Premier May this week is pleading with EU leaders to relent on improving divorce terms. It is therefore important for the British to amplify their “security role” for Europe in order to try to wheedle better divorce terms. The corollary of that cynical calculation is for the British to demonize Russia further as a threat to Europe, thereby giving the British a seemingly valuable purpose of “defender”.
No doubt the recently exposed British government-funded media network, the Orwellian-sounding Integrity Initiative, has been working overtime in propagating the anti-Russia narratives as part of the Brexit strategy.
Another calculation is that as Britain leaves the European Union, it is prone to take on a greater role in the US-led NATO military alliance. Post-Brexit Britain will inevitably have much less influence on European capitals. As America’s historical cipher in European affairs, Washington and London will need to boost the role of NATO as a way to exert more influence over European policy. This would explain why Britain has over the past two years since the Brexit referendum in June 2016 taken on a more aggressive attitude towards Russia. Realizing that the bulldog will be outside the European gate, Britain seems to have upped its NATO role, by barking more at Russia.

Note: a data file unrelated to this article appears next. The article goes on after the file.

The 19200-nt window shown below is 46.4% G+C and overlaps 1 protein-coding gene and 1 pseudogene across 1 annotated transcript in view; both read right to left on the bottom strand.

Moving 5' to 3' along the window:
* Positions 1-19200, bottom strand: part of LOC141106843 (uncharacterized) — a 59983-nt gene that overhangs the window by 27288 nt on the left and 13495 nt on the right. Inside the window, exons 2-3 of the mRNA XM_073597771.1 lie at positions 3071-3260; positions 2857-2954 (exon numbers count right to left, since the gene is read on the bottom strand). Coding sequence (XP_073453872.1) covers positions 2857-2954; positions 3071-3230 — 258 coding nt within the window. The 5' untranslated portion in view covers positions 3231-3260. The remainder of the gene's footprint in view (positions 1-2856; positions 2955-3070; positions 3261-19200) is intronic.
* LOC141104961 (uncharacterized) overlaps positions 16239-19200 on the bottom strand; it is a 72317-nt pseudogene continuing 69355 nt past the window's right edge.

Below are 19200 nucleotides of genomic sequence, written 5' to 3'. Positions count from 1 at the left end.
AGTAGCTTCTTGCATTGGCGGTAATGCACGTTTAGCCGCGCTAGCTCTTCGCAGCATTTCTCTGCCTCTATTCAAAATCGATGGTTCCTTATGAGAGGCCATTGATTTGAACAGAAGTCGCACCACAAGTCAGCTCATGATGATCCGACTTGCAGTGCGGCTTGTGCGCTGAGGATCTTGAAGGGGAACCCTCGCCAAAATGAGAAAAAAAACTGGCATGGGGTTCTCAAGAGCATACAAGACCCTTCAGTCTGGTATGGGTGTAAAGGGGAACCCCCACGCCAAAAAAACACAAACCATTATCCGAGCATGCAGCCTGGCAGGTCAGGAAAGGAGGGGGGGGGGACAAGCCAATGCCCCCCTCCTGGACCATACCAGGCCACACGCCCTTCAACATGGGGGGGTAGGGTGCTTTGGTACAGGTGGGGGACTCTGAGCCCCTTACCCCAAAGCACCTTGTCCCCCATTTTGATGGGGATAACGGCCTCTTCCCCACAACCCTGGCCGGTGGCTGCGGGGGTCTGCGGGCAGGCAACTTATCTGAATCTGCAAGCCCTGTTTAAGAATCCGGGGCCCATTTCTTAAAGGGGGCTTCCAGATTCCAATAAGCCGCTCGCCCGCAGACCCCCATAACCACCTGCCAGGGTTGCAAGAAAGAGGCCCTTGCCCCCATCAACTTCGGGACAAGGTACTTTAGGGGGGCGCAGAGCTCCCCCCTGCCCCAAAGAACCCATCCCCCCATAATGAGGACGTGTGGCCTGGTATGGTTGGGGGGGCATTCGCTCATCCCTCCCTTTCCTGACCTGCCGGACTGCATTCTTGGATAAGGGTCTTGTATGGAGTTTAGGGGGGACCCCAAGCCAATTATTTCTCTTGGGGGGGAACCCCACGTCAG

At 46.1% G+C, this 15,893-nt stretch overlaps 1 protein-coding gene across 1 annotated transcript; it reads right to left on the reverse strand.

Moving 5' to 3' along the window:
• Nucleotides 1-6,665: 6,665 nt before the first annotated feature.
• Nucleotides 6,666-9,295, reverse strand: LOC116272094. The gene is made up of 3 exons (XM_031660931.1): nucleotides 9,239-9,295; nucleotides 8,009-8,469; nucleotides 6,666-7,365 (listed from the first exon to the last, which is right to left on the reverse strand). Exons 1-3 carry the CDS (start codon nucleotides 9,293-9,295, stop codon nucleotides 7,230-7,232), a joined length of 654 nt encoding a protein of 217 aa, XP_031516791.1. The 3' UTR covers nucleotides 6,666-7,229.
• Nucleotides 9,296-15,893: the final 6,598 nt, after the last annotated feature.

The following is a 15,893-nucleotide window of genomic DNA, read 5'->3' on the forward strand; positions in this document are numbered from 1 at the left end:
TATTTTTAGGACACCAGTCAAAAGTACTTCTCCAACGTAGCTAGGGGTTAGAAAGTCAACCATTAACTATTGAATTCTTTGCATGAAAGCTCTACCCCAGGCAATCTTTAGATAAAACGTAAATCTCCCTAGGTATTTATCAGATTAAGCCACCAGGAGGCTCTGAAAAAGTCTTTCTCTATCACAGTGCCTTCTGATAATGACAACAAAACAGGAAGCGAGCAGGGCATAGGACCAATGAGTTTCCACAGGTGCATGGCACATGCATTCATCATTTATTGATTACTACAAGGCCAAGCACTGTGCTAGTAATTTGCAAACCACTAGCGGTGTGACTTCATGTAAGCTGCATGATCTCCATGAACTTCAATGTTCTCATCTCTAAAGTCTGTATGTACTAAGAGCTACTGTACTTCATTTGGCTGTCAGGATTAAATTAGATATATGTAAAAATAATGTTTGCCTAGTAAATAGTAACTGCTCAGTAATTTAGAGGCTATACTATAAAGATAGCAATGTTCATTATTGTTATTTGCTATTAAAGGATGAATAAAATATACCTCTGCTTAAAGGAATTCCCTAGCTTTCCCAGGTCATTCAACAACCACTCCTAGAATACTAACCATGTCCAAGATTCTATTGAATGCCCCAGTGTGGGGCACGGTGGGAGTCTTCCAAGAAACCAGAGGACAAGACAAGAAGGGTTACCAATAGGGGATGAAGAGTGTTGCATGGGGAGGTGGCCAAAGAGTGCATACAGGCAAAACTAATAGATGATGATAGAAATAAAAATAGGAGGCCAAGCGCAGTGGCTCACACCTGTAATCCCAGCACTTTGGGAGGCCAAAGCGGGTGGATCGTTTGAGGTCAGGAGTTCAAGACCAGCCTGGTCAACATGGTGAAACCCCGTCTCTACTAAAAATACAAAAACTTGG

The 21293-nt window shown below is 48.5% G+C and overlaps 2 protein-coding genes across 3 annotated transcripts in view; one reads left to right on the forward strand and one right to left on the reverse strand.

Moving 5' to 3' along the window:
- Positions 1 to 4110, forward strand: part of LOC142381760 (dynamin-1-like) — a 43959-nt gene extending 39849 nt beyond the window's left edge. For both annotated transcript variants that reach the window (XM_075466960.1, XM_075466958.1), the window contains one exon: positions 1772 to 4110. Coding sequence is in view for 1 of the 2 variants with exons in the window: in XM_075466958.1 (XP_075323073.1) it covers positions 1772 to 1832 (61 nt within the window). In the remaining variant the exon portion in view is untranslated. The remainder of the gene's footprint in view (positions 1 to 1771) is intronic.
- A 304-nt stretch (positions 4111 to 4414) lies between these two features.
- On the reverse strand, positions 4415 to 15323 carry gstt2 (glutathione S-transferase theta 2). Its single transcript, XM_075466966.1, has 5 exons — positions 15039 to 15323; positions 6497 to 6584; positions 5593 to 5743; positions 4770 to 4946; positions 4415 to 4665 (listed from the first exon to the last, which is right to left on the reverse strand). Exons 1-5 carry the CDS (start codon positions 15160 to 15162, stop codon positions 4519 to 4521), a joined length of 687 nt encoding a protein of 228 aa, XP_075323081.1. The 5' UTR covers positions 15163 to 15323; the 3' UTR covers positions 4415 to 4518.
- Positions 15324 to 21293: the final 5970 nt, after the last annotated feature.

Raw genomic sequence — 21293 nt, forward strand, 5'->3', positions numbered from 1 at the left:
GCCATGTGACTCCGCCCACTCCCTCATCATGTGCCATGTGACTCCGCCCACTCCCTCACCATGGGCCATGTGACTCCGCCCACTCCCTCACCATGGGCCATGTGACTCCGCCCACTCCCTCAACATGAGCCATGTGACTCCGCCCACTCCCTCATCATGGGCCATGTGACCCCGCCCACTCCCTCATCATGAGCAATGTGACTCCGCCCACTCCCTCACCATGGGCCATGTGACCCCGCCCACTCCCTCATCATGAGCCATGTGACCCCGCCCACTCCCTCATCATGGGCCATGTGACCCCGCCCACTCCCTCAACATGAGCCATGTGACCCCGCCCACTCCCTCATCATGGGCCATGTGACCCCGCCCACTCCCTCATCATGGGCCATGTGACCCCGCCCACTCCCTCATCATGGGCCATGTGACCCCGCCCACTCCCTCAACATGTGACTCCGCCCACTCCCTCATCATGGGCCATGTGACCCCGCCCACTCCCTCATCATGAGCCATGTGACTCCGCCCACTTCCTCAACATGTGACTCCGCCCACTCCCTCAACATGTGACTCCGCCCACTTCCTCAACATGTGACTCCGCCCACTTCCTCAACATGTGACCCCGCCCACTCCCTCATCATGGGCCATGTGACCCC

More generally, the Brexit process has unleashed British notions of former imperial glory being revived.
Williamson told the rightwing Sunday Telegraph recently: “This is our biggest moment as a nation since the end of the Second World War, when we can recast ourselves in a different way. We can actually play the role on the world stage that the world expects us to play.”
Increased militarism is a crucial part of this British role-play on the world stage. Britain has greatly boosted its sales pitch for weapons exports since the Brexit referendum, wooing the Saudi and other Gulf Arab regimes in particular. It is planning to build, or has recently built, new military bases in former colonial territories in the Persian Gulf, Caribbean and Southeast Asia.
Britain’s launching of two new “super aircraft carriers” is specifically aimed at working with US naval counterparts and the American F-35 fighter plane. As the BBC reported, the new “gunboat diplomacy on steroids” is for the British rulers a “statement of intent and global ambition as well as a very visible projection of military power.”
In the economically challenging times for post-Brexit Britain, the British state is resorting to militarism as in the days of its Victorian empire. That militarism is seen as essential by the British state as a way to give itself badly needed relevance and influence over international relations. Especially because post-imperial, post-Brexit Britain is a shadow of its former self.
However, from Russia’s perspective, this desperate British nostalgia is potentially baleful. Britain is evidently using Russia as a pretext to justify its new militarism and to burnish a supposed role of “defender”. As the Brexit repercussions become ever-more severe for Britain, the danger is that the British bulldog snarling at Russia may become rabid. It needs to be muzzled before someone gets hurt. Or better still, put down.